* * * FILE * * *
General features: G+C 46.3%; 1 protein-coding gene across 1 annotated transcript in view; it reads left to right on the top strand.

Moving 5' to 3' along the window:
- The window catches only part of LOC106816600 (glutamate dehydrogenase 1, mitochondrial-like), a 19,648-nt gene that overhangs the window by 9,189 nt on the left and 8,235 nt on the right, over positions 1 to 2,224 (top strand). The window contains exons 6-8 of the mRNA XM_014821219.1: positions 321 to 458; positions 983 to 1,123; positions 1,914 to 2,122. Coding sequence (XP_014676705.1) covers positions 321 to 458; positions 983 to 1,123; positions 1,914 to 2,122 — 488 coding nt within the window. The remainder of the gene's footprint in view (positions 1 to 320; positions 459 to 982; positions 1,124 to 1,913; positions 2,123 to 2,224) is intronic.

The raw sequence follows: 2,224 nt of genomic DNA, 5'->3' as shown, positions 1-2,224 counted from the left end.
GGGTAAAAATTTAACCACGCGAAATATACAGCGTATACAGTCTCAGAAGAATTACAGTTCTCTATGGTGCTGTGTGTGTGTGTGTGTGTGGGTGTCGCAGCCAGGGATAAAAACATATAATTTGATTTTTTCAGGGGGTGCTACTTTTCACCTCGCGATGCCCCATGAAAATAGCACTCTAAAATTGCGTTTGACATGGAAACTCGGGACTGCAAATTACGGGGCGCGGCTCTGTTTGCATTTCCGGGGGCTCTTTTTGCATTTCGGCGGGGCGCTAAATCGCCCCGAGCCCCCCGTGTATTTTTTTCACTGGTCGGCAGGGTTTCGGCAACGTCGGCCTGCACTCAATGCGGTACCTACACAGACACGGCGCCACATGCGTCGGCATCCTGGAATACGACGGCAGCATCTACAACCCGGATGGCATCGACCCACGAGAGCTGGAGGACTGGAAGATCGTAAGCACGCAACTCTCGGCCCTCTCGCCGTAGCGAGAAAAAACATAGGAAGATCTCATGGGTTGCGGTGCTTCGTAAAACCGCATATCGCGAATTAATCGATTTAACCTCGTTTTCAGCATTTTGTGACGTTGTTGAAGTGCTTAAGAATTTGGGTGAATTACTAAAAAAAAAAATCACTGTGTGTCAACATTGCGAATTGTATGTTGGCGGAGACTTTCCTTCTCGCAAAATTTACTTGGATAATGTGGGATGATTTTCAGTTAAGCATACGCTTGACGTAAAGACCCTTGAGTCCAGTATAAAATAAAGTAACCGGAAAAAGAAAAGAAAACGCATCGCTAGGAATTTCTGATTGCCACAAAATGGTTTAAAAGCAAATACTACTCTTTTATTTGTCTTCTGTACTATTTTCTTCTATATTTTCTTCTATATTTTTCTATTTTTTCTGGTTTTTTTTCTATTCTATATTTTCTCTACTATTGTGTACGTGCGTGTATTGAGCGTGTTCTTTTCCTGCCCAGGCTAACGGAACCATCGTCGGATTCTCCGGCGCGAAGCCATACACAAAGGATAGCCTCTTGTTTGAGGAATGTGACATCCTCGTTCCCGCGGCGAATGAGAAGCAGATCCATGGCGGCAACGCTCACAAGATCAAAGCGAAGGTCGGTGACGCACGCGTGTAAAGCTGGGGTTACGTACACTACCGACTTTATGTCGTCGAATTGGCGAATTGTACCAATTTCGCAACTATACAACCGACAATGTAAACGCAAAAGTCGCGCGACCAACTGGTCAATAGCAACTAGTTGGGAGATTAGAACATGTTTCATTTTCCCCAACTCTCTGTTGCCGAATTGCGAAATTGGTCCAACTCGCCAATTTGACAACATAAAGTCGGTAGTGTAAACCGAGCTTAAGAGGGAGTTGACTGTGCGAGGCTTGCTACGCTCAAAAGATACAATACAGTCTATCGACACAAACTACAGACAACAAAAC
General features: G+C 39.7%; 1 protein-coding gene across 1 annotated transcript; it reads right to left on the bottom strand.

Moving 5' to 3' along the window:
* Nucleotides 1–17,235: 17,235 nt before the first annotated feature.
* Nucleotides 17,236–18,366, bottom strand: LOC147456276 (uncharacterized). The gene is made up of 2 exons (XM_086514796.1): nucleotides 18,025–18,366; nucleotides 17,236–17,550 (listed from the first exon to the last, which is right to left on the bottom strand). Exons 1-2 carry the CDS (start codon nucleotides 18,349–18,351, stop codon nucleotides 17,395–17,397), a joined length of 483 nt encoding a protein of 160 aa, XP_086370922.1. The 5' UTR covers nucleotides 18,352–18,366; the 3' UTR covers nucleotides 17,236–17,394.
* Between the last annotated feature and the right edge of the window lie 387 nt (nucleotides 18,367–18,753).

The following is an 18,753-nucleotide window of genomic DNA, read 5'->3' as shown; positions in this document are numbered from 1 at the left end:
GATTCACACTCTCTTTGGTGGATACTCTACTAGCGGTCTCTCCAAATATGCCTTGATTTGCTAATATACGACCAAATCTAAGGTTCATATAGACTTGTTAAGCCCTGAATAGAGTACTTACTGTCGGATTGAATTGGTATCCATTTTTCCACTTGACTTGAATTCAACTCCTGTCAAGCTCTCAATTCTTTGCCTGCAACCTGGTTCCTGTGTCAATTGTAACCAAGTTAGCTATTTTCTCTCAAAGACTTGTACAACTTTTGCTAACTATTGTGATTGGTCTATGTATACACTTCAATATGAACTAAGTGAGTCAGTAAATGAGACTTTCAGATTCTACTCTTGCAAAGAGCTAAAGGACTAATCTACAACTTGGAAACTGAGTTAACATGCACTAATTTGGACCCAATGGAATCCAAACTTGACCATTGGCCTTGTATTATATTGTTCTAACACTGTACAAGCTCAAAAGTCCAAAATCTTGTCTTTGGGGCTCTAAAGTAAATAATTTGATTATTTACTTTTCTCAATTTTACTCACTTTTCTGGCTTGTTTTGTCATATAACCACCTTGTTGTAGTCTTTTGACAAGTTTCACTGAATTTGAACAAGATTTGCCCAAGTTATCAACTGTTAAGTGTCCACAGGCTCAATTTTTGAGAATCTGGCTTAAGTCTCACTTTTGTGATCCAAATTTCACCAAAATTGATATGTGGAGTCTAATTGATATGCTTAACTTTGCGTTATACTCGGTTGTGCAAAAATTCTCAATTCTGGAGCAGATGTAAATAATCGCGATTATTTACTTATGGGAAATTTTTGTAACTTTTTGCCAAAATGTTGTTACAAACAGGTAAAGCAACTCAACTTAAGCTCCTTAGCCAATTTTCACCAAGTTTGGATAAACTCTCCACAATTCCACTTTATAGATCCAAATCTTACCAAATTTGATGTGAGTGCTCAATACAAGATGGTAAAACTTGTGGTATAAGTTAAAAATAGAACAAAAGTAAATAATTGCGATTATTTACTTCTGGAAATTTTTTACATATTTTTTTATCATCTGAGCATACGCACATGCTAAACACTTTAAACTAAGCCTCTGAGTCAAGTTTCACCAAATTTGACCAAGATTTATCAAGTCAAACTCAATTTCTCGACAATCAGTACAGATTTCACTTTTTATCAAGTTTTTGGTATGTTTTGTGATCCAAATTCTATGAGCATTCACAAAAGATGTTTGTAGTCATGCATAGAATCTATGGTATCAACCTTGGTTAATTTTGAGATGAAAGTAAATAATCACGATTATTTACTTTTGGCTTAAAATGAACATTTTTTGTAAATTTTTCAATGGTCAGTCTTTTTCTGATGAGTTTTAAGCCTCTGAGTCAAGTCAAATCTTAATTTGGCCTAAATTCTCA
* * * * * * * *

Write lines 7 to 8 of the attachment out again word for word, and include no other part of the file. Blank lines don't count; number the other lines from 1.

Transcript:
Moving 5' to 3' along the window:
* Nucleotides 1–17,235: 17,235 nt before the first annotated feature.